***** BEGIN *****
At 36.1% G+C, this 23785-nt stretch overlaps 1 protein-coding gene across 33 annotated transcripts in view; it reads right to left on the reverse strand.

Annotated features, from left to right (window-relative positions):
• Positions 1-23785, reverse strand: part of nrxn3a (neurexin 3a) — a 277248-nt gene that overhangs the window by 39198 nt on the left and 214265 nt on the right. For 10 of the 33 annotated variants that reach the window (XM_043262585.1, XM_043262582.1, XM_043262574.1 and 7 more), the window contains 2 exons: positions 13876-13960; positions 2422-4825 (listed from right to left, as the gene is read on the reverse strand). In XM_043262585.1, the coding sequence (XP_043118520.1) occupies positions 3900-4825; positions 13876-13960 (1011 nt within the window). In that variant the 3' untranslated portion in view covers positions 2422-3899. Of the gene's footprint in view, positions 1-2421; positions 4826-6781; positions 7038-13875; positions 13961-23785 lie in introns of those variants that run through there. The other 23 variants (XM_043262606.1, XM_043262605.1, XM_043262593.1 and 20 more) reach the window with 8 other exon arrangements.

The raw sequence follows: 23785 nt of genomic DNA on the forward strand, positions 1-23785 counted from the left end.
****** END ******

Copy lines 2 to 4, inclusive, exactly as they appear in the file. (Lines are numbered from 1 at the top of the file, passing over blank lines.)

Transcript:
Annotated features, from left to right (window-relative positions):
• Positions 1-23785, reverse strand: part of nrxn3a (neurexin 3a) — a 277248-nt gene that overhangs the window by 39198 nt on the left and 214265 nt on the right. For 10 of the 33 annotated variants that reach the window (XM_043262585.1, XM_043262582.1, XM_043262574.1 and 7 more), the window contains 2 exons: positions 13876-13960; positions 2422-4825 (listed from right to left, as the gene is read on the reverse strand). In XM_043262585.1, the coding sequence (XP_043118520.1) occupies positions 3900-4825; positions 13876-13960 (1011 nt within the window). In that variant the 3' untranslated portion in view covers positions 2422-3899. Of the gene's footprint in view, positions 1-2421; positions 4826-6781; positions 7038-13875; positions 13961-23785 lie in introns of those variants that run through there. The other 23 variants (XM_043262606.1, XM_043262605.1, XM_043262593.1 and 20 more) reach the window with 8 other exon arrangements.

The raw sequence follows: 23785 nt of genomic DNA on the forward strand, positions 1-23785 counted from the left end.